July 26, 1887, The Globe Live Stock Journal, Dodge City, Kansas – Reporting in Clay Allison’s Death: Clay Allison, a brave, true-hearted and oft-times dangerously reckless man, when in his cups, has at last died with his boots on, but not by the pistol route. He fell from his wagon in Texas, some days ago, the wheels of the same running over his neck and breaking it. The career of Clay Allison is perhaps unparalleled in the western country and should be written up by some one conversant with it.
All of our old timers knew Clay Allison. He knew no fear, was a good looking man. To incur his enmity was about equivalent to a death sentence. He contended always that he had never killed a man willingly; but that the necessity in every instance had been thrust upon him. He was expert with his revolver, and never failed to come out first best in a deadly encounter. Whether this brave, genteel border man was in truth a villain or a gentleman is a question that many who knew him never settled to their own satisfaction. Certain it is that many of his stern deeds were for the right as he understood the right to be.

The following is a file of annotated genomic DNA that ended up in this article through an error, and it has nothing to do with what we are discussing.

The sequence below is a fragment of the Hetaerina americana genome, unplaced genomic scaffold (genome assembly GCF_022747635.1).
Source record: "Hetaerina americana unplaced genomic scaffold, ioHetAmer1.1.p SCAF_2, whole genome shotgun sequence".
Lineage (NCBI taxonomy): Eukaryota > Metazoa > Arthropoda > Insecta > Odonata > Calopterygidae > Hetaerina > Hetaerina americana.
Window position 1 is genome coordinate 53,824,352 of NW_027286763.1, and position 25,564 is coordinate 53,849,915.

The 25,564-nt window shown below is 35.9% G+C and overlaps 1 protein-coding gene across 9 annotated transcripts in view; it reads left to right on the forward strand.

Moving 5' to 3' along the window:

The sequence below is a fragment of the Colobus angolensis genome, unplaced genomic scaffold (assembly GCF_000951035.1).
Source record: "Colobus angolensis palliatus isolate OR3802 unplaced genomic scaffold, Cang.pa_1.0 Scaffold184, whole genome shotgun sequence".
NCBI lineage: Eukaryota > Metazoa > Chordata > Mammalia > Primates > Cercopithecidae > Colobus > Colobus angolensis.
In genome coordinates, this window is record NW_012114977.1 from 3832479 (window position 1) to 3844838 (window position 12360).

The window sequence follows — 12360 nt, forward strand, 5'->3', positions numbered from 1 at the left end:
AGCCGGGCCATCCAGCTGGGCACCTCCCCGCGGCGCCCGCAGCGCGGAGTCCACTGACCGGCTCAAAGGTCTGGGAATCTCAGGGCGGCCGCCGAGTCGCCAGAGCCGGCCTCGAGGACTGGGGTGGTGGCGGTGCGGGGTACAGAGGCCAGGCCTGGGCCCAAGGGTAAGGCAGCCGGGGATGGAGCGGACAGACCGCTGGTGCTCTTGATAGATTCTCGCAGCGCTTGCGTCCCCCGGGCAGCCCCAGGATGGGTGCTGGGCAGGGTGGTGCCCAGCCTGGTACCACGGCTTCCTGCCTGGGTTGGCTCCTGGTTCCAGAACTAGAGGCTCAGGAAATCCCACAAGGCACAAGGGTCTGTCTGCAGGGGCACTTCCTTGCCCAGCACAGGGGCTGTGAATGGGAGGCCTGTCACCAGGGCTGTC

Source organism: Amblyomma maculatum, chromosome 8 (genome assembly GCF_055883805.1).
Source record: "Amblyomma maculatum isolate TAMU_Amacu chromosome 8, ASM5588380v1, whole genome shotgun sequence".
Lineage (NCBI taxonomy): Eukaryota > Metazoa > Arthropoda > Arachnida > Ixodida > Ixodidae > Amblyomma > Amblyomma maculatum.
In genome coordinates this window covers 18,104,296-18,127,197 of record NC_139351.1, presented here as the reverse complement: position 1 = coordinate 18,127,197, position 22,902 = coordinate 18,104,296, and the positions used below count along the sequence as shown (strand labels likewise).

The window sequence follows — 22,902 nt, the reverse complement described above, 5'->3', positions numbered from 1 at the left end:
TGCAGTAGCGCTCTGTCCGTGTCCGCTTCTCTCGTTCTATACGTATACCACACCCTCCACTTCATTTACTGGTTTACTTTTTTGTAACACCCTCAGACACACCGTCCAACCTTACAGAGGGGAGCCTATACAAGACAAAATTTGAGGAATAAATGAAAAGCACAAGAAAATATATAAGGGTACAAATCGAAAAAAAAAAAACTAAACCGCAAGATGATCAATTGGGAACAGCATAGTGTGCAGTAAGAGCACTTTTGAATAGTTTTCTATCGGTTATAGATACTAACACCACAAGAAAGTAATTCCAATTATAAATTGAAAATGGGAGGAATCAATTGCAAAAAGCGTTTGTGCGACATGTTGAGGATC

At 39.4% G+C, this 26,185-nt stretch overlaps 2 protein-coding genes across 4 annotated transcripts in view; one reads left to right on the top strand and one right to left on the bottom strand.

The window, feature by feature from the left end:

By 1883, Allison had sold his ranch and moved to Pope’s Wells (a landmark along the Goodnight–Loving Trail), purchasing a ranch near the Pecos River crossing of the Texas-New Mexico line (50 miles northwest of Pecos, Texas). Clay and his wife, “Dora,” had two daughters: Patti Dora Allison (born on August 9, 1885; Cimarron, New Mexico), and Clay Pearl Allison (born February 10, 1888; Pecos, Texas—seven months after her father’s death).
In a special ceremony held on August 28, 1975, Clay Allison’s remains were re-interred at Pecos Park, just west of the Pecos Museum. His grave marker (which has the incorrect birth date of 1840), reads:
|ROBERT C ALLISON
9th TENN CAV
SEP 2 1840
JUL 3 1887
A second marker was later placed at the foot of the grave (see below); with the added phrase: “He never killed a man that did not need killing”.